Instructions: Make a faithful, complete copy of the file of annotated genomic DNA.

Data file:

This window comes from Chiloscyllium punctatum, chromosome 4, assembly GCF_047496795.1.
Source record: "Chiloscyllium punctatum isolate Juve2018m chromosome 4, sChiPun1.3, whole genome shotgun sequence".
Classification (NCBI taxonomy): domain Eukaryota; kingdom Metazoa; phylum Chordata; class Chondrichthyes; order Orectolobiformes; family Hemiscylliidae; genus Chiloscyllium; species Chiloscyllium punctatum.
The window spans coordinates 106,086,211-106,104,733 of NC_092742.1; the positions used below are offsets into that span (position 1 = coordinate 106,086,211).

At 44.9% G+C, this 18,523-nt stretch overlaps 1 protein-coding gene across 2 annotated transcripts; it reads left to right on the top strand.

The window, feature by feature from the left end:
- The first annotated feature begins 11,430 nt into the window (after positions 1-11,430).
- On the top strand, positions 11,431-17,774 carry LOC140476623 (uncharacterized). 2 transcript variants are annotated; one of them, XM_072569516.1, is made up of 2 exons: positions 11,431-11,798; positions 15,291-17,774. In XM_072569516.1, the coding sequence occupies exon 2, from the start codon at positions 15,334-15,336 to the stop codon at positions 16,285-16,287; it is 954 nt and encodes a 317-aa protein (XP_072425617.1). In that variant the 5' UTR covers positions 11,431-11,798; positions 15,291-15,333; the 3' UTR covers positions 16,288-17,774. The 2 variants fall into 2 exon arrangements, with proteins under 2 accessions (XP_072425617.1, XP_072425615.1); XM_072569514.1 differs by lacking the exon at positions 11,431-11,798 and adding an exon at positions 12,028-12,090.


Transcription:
This window comes from Chiloscyllium punctatum, chromosome 4, assembly GCF_047496795.1.
Source record: "Chiloscyllium punctatum isolate Juve2018m chromosome 4, sChiPun1.3, whole genome shotgun sequence".
Classification (NCBI taxonomy): domain Eukaryota; kingdom Metazoa; phylum Chordata; class Chondrichthyes; order Orectolobiformes; family Hemiscylliidae; genus Chiloscyllium; species Chiloscyllium punctatum.
The window spans coordinates 106,086,211-106,104,733 of NC_092742.1; the positions used below are offsets into that span (position 1 = coordinate 106,086,211).

At 44.9% G+C, this 18,523-nt stretch overlaps 1 protein-coding gene across 2 annotated transcripts; it reads left to right on the top strand.

The window, feature by feature from the left end:
- The first annotated feature begins 11,430 nt into the window (after positions 1-11,430).
- On the top strand, positions 11,431-17,774 carry LOC140476623 (uncharacterized). 2 transcript variants are annotated; one of them, XM_072569516.1, is made up of 2 exons: positions 11,431-11,798; positions 15,291-17,774. In XM_072569516.1, the coding sequence occupies exon 2, from the start codon at positions 15,334-15,336 to the stop codon at positions 16,285-16,287; it is 954 nt and encodes a 317-aa protein (XP_072425617.1). In that variant the 5' UTR covers positions 11,431-11,798; positions 15,291-15,333; the 3' UTR covers positions 16,288-17,774. The 2 variants fall into 2 exon arrangements, with proteins under 2 accessions (XP_072425617.1, XP_072425615.1); XM_072569514.1 differs by lacking the exon at positions 11,431-11,798 and adding an exon at positions 12,028-12,090.